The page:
shackles, a number of men distinguished for their learning appeared in South America; some of the best historians, mathematicians, and naturalists, have sprung up under all these difficulties. The enlightened European travellers who have visited America at different times, in the pursuit of scientific objects, have all expressed their surprise on finding Americans as learned as themselves, and who saved them much trouble by tendering them at once the fruits of their researches. The taste for literature and science, was confined to the Spanish Americans; the European Spaniards being only men of business, and in the pursuit of wealth. It is highly probable, that the unwillingness on the part of Spain to encourage literature, may have had an opposite effect from that intended, by producing a desire for what was virtually forbidden. Experience proves to us, how vain is the attempt to change the direction of the mind seriously bent on the acquisition of knowledge. The burning thirst will be gratified by some means or other. This is clearly proved by the state of learning and information among the higher classes in South America. Depons and Humboldt both inform us, that the South Americans of education, long before the revolution, entertained the greatest contempt for the state of learning in Spain; that their minds were completely emancipated from thraldom in this respect.* They knew perfectly well that Spain was overrun with priests, beggars, and corrupt nobles, and that the press was enslaved by the inquisition. They knew that a very different state of things existed in the United States, England, and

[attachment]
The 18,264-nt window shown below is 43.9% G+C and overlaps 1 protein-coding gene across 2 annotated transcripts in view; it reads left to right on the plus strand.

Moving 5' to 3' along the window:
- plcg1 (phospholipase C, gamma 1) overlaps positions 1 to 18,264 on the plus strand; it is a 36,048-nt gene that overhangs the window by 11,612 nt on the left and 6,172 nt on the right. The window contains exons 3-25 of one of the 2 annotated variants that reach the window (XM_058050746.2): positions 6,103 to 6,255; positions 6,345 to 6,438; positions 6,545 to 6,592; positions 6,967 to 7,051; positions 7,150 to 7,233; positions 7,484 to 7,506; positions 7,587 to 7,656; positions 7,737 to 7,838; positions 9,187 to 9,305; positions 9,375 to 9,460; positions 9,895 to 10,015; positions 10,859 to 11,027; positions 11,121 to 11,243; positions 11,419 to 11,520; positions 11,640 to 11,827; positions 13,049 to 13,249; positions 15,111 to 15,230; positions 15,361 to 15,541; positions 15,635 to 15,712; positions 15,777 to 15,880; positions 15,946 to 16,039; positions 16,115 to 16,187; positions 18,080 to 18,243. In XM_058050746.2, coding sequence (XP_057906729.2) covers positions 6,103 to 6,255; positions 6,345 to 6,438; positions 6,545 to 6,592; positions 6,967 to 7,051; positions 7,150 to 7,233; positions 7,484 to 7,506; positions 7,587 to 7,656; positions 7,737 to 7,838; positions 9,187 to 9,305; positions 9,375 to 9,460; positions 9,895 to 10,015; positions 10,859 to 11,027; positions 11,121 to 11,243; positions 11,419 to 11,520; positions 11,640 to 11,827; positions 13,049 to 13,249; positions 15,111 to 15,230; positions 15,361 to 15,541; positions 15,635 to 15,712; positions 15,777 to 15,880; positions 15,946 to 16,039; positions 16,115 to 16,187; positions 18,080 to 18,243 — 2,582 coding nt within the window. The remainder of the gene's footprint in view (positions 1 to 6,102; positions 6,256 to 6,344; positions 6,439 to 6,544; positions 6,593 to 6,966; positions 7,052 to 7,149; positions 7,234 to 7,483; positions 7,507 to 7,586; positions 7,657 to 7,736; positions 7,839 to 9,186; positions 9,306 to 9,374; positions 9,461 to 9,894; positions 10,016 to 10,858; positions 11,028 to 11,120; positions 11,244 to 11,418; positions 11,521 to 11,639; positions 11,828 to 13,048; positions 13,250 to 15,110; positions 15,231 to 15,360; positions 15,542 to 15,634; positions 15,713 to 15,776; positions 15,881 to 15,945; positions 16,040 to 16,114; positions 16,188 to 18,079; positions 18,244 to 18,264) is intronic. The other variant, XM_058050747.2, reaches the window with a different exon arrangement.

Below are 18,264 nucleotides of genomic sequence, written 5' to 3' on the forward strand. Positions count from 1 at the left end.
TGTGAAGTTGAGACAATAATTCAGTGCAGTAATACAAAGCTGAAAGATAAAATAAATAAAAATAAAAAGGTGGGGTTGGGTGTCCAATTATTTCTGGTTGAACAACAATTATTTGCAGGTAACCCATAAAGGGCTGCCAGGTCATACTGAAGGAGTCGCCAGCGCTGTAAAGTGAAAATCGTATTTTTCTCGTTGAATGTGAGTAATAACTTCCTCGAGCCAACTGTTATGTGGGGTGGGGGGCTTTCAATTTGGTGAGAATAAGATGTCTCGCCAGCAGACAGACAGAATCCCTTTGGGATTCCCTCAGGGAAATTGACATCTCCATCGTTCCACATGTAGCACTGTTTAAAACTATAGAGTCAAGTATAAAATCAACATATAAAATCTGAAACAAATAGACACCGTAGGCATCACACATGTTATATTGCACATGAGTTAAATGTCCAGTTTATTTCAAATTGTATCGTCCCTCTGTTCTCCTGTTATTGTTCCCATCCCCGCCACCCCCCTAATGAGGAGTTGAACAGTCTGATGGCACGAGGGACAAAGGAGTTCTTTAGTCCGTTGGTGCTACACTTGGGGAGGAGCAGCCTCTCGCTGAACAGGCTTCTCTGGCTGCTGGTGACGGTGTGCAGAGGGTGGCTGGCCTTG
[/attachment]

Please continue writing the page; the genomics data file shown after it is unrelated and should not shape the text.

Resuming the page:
* See Depons' Caraccas, Humboldt, &c.